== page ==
Labour whips block questions on MP 'fiddles'

Queries on travel claims barred
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Westminster Correspondent

Labour party whips put pressure on a backbench MP to withdraw two parliamentary questions about MPs fiddling their expenses and the size of their travel claims.

Following revelations in the Independent of abuse of MPs' secretarial, office and travel allowances, it emerged last night that senior Labour whips have been trying to prevent details reaching the public domain.

On 15 May, Lynne Jones, the Labour MP for Birmingham Selly Oak since 1992, tabled two questions for written answer by Tony Newton, Leader of the House of Commons. The questions which appeared on the published Order Paper have never been answered.

The first asked Mr Newton "what safeguards are in place to prevent fraudulent travel claims being made by honourable Members; what evidence he has of the extent to which the safeguards are effective; and if he will make a statement."

The second asked Mr Newton "if he will list the total cost of travel expenses claimed by honourable Members for each of the last five years by (i) car, (ii) train and (iii) other means of travel."

Normally, such questions are quickly answered, or the MP receives a holding answer. Ms Jones's questions have not been answered and no holding reply has been sent. After she came under pressure from the whips' office, she decided not to pursue the questions.

The reason given by the whips office was that because many Labour MPs travel long distances from northern constituencies, her questions would prompt further inquiries and interest which could paint them unfairly in a bad light.

Ms Jones was told by friends that if she persisted she stood to become "very unpopular"and after consulting colleagues, agreed to the request.

Ms Jones was so incensed - she believed that the public would understand Labour travelling expenses were bound to be higher - that last week she personally handed a letter to Tony Blair, the Labour leader, saying she trusted that if there were malpractices he would act.

Asked about her conversations with the whips, Ms Jones said last night: "I am not prepared to discuss that."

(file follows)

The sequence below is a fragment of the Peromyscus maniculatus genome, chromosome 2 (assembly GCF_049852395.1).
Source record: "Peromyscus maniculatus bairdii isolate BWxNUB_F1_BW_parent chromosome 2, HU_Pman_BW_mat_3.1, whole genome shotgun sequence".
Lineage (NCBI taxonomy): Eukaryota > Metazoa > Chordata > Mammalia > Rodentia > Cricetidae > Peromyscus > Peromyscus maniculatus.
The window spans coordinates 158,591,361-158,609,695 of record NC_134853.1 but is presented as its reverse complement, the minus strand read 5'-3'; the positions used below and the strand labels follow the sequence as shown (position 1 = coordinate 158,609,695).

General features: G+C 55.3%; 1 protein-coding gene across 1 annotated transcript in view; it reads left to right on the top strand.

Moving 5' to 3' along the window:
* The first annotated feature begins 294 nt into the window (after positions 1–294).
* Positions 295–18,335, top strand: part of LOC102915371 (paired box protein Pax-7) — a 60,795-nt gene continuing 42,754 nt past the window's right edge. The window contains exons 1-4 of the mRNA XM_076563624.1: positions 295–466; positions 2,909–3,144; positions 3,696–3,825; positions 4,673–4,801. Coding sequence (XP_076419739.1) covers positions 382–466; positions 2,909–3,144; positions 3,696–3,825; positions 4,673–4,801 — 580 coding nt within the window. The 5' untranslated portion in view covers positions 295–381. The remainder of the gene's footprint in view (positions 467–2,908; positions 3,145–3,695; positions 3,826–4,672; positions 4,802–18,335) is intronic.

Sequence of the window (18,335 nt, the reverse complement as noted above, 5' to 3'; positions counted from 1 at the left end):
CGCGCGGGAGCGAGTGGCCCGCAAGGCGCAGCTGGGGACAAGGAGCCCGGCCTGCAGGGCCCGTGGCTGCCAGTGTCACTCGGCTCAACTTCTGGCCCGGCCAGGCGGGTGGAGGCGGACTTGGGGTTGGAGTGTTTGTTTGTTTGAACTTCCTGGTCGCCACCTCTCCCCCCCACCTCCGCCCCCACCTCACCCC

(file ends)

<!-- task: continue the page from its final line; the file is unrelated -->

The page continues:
An investigation by the Independent uncovered evidence of abuse by MPs on all sides including: submitting claims for journeys not made; employing wives as secretaries and then paying them for work not done; paying bonuses to their office staff, including wives, to use up their annual pounds 42,754 allowance.

For journeys to their homes and constituencies, MPs receive free first- class rail, sea and air tickets. If they drive, they can claim up to 72.2p a mile to a limit of 20,000 miles a year.

Members from the North, Scotland and West Country have been driving to and from their constituencies and claiming hundreds of pounds a week, without breaking any Commons rules. Often, they blame the unreliability of the rail service for choosing to drive.

After the Independent reported on the practice yesterday, MPs pointed out that the money they received was partially taxable and for many of them there was no choice but to drive.

While refusing to comment on why she did not pursue the questions, Ms Jones said last night: "In the light of the revelations in your article, it would be a good idea if the Nolan committee [on standards in public life] investigated this matter, because unfortunately all MPs, even those playing correctly by the rules, are tarnished by allegations of this nature.

There was no comment available from the whips' office.